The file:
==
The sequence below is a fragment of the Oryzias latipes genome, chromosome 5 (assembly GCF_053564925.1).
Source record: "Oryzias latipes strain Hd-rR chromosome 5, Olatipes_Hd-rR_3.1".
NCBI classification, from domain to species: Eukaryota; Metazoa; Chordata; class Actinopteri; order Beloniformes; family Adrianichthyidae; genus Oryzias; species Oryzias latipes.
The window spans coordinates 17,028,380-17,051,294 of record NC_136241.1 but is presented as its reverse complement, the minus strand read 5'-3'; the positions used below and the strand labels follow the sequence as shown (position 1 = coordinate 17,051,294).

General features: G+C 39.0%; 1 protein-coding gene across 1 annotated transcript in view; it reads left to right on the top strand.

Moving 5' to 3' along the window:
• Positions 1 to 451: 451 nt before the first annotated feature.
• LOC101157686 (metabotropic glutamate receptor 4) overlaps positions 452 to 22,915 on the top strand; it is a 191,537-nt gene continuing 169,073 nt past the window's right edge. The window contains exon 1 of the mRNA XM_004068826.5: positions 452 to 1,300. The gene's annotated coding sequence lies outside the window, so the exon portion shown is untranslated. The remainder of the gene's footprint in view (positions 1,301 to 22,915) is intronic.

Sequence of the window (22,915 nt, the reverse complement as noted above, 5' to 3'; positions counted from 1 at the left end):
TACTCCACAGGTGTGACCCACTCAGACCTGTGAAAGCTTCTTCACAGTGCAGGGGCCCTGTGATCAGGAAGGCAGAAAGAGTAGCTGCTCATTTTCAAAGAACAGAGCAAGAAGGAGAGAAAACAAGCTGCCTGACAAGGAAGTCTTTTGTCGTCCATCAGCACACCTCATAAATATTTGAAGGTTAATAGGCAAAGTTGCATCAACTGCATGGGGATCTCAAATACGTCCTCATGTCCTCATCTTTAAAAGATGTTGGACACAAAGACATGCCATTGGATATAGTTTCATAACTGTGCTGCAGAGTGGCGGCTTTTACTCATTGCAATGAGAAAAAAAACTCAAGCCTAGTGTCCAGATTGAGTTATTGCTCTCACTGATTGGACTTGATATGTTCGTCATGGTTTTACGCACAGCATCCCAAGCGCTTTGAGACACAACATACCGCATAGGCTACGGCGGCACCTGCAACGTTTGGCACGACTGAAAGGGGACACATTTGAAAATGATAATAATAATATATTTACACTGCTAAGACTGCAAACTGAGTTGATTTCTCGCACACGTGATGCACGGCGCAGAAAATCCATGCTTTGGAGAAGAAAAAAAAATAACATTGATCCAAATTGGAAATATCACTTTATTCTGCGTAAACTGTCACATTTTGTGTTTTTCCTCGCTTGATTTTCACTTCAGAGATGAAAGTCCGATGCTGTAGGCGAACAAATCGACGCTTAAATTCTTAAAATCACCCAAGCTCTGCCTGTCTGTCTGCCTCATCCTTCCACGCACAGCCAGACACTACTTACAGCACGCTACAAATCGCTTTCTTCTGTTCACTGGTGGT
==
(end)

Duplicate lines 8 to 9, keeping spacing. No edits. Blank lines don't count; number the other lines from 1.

• LOC101157686 (metabotropic glutamate receptor 4) overlaps positions 452 to 22,915 on the top strand; it is a 191,537-nt gene continuing 169,073 nt past the window's right edge. The window contains exon 1 of the mRNA XM_004068826.5: positions 452 to 1,300. The gene's annotated coding sequence lies outside the window, so the exon portion shown is untranslated. The remainder of the gene's footprint in view (positions 1,301 to 22,915) is intronic.

Sequence of the window (22,915 nt, the reverse complement as noted above, 5' to 3'; positions counted from 1 at the left end):